MINERAL POINT — In 2005, four families in Iowa County were searching for a home church, one centered around a loving community preaching the word of God. The families had met at different locations around town before deciding to build their own Evangelical church — the place of worship continuing to capture the attention of those driving by on busy U.S. Highway 151 just outside of Mineral Point.

Atop a hill sits the Cowboy Country Church — its outward appearance that of a barn with horses and a Longhorn steer grazing in the pasture surrounding it; however, this building has never housed animals. Instead, it houses a congregation of about 100 members, meeting inside, and outside, to share and celebrate their faith.

Pastor Stephen Troester admitted the church’s original founders never thought it would be a cowboy church, a national phenomenon that has allowed for a more relaxed church atmosphere. But after acquiring the agricultural-zoned property from a local family, the founders decided to build a barn instead of a church building.

“And it’s just grown and developed from there,” Troester said.

The congregation was blessed with the leadership of the well-known Dr. Dale Linebaugh for the first five years. A cowboy at heart, Linebaugh brought with him the “cowboy church” experience after establishing Miracle Mountain Ranch, a Christian camp and retreat center in Pennsylvania.

It was at Miracle Mountain Ranch where Troester heard his calling, first serving as an assistant pastor before following in his mentor’s footsteps to led the congregation in Mineral Point upon the retirement of Linebaugh in 2011. Troester, who grew up in New England, recalled one of the first Saturdays he served at the church.

“Dr. Linebaugh told me to bring my cowboy boots and hat,” he said. “We were giving riding lessons that day.”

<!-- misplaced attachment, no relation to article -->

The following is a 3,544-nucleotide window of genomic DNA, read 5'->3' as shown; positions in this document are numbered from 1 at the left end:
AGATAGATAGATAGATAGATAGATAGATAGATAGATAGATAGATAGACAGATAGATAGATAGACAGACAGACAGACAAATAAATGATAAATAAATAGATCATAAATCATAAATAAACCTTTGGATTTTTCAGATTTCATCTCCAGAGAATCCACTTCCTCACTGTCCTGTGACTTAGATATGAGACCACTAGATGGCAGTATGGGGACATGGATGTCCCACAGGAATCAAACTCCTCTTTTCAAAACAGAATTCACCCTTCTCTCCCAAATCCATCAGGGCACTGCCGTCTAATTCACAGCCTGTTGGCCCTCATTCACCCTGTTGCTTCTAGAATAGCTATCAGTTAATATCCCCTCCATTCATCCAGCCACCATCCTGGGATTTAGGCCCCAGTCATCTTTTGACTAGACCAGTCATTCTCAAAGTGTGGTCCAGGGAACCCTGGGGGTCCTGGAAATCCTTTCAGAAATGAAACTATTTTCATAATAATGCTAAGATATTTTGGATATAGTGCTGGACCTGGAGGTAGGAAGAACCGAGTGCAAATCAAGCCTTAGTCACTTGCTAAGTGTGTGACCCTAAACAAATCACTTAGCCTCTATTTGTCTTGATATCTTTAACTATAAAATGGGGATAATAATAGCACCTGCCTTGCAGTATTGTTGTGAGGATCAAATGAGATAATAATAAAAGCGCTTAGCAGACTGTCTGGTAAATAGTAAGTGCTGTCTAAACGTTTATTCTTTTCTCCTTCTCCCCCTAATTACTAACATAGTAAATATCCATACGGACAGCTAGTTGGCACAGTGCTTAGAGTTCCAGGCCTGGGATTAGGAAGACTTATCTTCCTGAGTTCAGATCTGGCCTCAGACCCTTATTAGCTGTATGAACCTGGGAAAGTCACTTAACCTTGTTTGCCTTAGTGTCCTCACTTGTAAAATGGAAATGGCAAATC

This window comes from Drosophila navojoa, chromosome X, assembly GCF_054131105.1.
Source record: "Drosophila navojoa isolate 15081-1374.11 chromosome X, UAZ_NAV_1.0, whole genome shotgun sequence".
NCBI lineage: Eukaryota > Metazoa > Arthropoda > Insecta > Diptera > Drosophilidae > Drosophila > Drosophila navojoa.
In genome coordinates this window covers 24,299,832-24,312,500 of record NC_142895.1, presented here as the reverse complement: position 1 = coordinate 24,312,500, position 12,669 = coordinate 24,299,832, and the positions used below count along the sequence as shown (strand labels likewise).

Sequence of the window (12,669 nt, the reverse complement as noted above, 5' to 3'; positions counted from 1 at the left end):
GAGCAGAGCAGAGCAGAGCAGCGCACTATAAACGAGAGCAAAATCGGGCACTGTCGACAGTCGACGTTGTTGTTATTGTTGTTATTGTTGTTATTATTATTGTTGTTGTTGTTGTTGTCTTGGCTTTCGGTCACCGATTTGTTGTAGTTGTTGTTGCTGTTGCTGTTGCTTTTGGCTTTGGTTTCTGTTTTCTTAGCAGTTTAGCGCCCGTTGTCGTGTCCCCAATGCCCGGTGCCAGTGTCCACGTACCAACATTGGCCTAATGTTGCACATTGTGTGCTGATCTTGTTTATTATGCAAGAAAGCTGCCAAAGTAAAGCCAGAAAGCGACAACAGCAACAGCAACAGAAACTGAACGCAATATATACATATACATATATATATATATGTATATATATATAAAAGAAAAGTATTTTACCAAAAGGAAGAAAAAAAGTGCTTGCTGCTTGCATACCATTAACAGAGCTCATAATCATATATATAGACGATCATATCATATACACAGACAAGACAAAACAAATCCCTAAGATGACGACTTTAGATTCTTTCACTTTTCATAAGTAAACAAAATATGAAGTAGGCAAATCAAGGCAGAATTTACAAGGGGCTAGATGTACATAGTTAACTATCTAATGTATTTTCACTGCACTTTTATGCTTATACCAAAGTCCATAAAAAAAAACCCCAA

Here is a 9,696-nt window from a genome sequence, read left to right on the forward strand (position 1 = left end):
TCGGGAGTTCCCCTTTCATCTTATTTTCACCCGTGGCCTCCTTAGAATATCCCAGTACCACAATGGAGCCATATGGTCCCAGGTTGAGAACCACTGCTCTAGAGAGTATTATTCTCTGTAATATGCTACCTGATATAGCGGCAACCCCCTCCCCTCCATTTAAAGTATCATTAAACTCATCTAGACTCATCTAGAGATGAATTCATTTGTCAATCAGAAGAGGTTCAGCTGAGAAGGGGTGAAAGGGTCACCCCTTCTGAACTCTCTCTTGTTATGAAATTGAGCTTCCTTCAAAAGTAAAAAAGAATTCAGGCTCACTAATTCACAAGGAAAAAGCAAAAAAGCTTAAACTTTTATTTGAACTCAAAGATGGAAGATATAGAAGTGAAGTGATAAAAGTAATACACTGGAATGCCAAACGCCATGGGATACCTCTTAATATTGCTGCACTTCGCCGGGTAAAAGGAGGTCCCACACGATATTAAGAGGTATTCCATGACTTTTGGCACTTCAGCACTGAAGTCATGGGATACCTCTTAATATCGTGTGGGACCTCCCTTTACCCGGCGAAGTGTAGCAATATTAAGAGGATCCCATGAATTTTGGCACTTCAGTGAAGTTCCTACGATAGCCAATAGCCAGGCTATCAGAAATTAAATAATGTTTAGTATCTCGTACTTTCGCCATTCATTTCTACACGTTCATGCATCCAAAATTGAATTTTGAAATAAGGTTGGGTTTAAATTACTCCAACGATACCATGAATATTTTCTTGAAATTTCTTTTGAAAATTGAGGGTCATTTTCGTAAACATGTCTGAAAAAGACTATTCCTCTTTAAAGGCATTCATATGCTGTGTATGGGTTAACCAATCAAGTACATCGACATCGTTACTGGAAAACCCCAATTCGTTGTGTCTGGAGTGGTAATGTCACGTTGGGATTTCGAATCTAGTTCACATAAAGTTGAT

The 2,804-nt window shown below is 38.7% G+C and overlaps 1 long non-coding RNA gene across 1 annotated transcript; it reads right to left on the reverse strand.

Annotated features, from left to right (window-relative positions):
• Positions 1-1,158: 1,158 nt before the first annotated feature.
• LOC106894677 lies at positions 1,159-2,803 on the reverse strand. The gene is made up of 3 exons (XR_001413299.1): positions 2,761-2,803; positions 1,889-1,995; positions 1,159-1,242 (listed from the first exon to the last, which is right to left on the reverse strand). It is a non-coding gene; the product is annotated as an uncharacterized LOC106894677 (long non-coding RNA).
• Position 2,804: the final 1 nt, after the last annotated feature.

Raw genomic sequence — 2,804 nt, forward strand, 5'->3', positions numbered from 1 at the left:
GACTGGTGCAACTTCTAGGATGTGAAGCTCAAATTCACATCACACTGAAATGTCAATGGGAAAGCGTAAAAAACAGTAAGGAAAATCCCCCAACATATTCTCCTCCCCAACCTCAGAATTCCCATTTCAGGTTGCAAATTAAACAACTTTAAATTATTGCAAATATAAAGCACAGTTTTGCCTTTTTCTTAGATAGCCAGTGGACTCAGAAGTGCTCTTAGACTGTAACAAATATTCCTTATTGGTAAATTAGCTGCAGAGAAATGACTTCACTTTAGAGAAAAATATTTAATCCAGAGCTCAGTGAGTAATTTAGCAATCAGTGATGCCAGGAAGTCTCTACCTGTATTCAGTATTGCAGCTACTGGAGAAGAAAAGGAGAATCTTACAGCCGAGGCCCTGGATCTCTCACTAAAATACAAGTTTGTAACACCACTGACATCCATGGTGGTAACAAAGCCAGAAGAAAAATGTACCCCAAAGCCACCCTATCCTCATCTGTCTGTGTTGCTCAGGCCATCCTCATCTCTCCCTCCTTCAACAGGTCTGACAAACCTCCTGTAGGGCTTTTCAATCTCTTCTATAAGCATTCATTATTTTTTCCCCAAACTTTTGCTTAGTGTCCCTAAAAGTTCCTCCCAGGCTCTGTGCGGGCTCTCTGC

Community outreach is a large part of the culture at Cowboy Country Church, especially during the summer. Free horse riding lessons, geared toward beginning youth, are offered for four days for 10 weeks in five-week increments each summer, with adult riding classes also offered. Participants receive a Bible lesson before interacting with the horses and learn how to be safe around the animals as well.

Youth also have an opportunity to participate in a “Foundations for Survival Weekend,” where they set up tents and camp in the hills behind the church, exploring the land and learning to work as a team.

Many volunteers make the summer programming successful, said Roger Johnson, an elder at the church. Ten area teenagers help care for the horses and make sure everyone follows appropriate safety around the animals; they are known as the Wranglers, receiving more intensive horse lessons and monitoring the health of the horses during the summer.

The church owns two horses, but members of the congregation also lend their horses to the church each summer, allowing for them to graze in the pasture and be used by the community.

“Animals have a way of bringing people out of their shells, horses in particular and especially with children,” Johnson said.

“It’s a really neat thing,” Troester added. “An opportunity that God gave us to enjoy and connect.”

Troester has found his own project in El Paso, a 6-year-old Longhorn steer he is breaking to ride. There were several broken steers at Miracle Mountain Ranch, where he had previously worked, and Troester saw another opportunity to use an animal as a lesson, illustration and message.

After finding El Paso online, a few members traveled to Oklahoma to pick him up. He was only 10 months old at that time, with Johnson commenting that he “wasn’t a pet when we got him. He was as wild as a deer.”

Standing out in the pasture, the steer greets people who pass by. He’s the first thing people see when they drive up the road to the church, and he is easily visible from the highway with his huge horns and red coloring.

“He serves as a mascot for the church and as a Biblical platform,” Troester said. “There are so many lessons to be drawn from the animals, especially the steer.”

“Interacting with animals is part of the country culture,” he added. “There’s a demand for it and people are naturally drawn here because of it.”

The horse programming offered in the summer serves as a pilot into the community, with the church’s leaders always brainstorming ways to further connect with those around them. The church supports Operation Go Haiti, a local nonprofit that sponsors orphanages in that country, and also hosts community events that include a trail ride, gospel sing, barn dance and a cowboy beans and biscuit dinner.

“We attribute all the credit to Him,” Troester said. “God has really shown himself to us as a church.”

As for the unique four-legged members of the congregation, “We see the animals as a medium for greater purpose, teaching people that we all have a purpose,” he said.